Policy, Programmes and Priority Biases: A Hidden and Overt Agenda Against Small Scale Enterprises

Lim, C.P. (1994). Policy, Programmes and Priority Biases: A Hidden and Overt Agenda Against Small Scale Enterprises. International Small Business Series (No. 17). Göttingen.

Though it is generally recognized that the small enterprise sector plays multiple beneficial roles in the process of economic growth and development, the author claims that SMEs are still disadvantaged in many Asian countries. Even where no outright discrimination is at stake, there may be an unintentional bias against small enterprises by "neutral" macro-policies. It is the aim of the paper to disclose this "hidden agenda" and give recommendations how to alleviate it.

There are several ways by which well-intentioned policies may have deleterious effects on SMEs. Chee Peng Lim starts with an analysis of various policy measures in favour of small enterprises referring to several Asian examples. These can be harmful to the SME sector, since they tend to reduce competition and structural change thereby diminishing competitiveness. Traditional supply-side support may result in a oversubsidization which impedes self-reliance of the small enterprises. But the author emphasizes that also general policy measures which apply to SMEs as well as LSEs may have a bias towards LSE. In the context, he mentions local policies, e.g. zoning measures, or fiscal, trade, monetary, government regulations and procurement policies on the national level.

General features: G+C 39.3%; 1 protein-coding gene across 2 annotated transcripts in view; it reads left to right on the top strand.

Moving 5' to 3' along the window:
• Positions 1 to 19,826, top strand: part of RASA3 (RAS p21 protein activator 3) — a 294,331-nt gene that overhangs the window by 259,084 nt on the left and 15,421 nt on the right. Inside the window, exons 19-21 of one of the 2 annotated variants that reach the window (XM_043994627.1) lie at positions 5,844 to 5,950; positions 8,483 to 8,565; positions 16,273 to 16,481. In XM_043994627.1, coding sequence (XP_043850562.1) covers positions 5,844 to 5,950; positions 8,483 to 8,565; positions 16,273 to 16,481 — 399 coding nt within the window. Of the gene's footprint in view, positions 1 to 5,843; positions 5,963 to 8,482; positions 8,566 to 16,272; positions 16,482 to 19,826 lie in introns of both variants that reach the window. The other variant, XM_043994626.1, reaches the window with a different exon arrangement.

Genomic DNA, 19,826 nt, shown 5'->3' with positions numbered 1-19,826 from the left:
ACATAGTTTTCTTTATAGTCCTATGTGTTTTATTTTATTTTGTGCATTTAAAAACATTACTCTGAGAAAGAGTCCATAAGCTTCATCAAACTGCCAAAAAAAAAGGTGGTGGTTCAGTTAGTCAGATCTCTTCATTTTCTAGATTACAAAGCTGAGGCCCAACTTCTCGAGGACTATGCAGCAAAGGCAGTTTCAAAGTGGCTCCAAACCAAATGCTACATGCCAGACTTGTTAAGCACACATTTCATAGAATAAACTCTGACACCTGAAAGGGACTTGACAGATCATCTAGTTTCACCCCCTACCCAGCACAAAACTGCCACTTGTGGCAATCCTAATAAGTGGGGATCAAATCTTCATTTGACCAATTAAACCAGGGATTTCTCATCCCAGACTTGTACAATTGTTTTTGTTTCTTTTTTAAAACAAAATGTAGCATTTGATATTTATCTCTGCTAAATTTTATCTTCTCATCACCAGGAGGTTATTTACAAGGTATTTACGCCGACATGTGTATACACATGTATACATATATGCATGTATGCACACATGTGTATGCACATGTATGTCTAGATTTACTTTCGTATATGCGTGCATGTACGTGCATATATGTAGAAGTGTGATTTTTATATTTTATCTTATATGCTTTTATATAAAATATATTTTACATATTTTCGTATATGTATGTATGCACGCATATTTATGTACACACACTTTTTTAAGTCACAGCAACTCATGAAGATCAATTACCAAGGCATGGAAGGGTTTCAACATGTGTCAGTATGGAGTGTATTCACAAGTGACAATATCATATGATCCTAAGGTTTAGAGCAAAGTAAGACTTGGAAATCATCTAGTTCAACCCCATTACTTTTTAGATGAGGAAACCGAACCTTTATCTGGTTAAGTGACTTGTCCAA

The author concludes that the environment for SMEs must not be seen in isolation, rather all existing and new policy measures should be monitored for possible adverse effects on small enterprises. Such a process may have as a result the simplification of tax payments and other procedures, the reduction of paperwork by deregulation or the development of a centralized information system to offset the informational disadvantages of SMEs. Another suggestion of the author is a "council of competitiveness" which may act as a kind of appellate court for disadvantaged small businessmen.

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